A chapter of the Black Lives Matter movement is suing an upstate New York police department over court documents that suggest officers were tracking local activists online.
The lawsuit against Clarkstown Police Department was filed by Black Lives Matter Global Network’s Rockland County chapter over the summer and alleges that the police spied on members’ social media presence throughout 2015. According to police reports provided by the chapter’s attorney and obtained by Mother Jones, Clarkstown’s Strategic Intelligence Unit spied on activists’ Twitter and Instagram accounts, collecting information on how posts were shared and what the content entailed. The lawsuit claims that the police’s surveillance violated the activists’ constitutional rights through racial profiling and cracking down on their right to freedom of speech.
“Defendants illegally targeted members of Black Lives Matter for surveillance based upon their race and critical commentary of the treatment of people of color by police,” the chapter’s lawsuit claims, according to the New York Law Journal. “These illegal actions are borne out of the unwarranted anxiety that the Black Lives Matter movement causes mainstream society.”
The alleged surveillance was done using a geofence, or a tracking software that monitors social media content within a given area. In this case, reports suggest police targeted “high-risk areas” in Rockland. The Strategic Intelligence Unit allegedly tracked activists’ social media content to “interrupt violence,” and police reportedly chose to track “individuals who may be associated with acts of violence.”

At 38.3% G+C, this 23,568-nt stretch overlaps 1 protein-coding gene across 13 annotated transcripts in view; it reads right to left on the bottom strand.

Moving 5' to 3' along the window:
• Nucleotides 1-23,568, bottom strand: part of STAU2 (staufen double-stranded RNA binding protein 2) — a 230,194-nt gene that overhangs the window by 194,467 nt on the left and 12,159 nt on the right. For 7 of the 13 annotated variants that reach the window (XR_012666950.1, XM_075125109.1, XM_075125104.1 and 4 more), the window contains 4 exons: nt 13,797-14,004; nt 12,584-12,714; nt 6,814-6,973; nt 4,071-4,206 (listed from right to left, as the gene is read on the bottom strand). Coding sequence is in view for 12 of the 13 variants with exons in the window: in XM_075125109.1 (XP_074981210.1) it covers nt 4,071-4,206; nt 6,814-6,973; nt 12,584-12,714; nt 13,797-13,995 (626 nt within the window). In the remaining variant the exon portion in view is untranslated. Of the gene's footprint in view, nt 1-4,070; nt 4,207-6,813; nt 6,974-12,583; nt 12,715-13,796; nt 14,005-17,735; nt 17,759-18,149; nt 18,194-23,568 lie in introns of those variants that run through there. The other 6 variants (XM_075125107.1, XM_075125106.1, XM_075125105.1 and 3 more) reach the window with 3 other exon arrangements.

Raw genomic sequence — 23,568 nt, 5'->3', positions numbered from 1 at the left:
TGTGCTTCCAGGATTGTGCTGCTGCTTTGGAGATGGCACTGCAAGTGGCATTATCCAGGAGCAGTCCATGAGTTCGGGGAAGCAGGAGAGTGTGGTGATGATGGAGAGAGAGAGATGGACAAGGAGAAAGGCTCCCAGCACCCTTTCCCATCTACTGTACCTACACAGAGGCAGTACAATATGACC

One alleged leaked email exchange reveals that the Strategic Intelligence Unit’s surveillance activities weren’t necessarily popular with the Rockland County DA. The office’s former chief detective, Peter Modafferi, warned Strategic Intelligence Unit’s then-head Sgt. Stephen Cole-Hatchard not to track Black Lives Matter activists.
It remains unclear if the police’s activities are legal or not, too. ACLU of Northern California attorney Chris Conley claims the issue draws American’s constitutional rights into law, as it’s hard to tell if law enforcement can legally monitor and download social media data for later law enforcement usage.
“You are collecting lots of information that is publicly available—is that a problem?” Conley told Mother Jones. “I don’t think there would be any question that an officer sitting at a laptop and going to Twitter and digging around on things would be constitutional. The question is, does it change when it goes from individual manual investigations to bulk surveillance?”
Meanwhile, University of San Francisco Law School professor Susan Freiwald is concerned by Clarkstown police’s activities. She fears police surveillance on social media could lead to long-term departmental tracking, letting law enforcement spy on every single activist that comes out to protest for Black Lives Matter and other movements.
“Basically, police would be able to investigate the people who are running the protest and the people who are participating, keep a file on them, and keep tabs on who’s involved,” Freiwald explained to Mother Jones. “And that’s not what police are supposed to be doing.”
The legal lines between police and the movement continue to be blurry. Last month, after a police officer sued Black Lives Matter and activist DeRay Mckesson, a federal judge ruled that the movement cannot be sued because it isn’t a legal entity. As Black Lives Matter continues to expose racism against the Black community by police, tensions will likely remain contentious between local law enforcement and activists.
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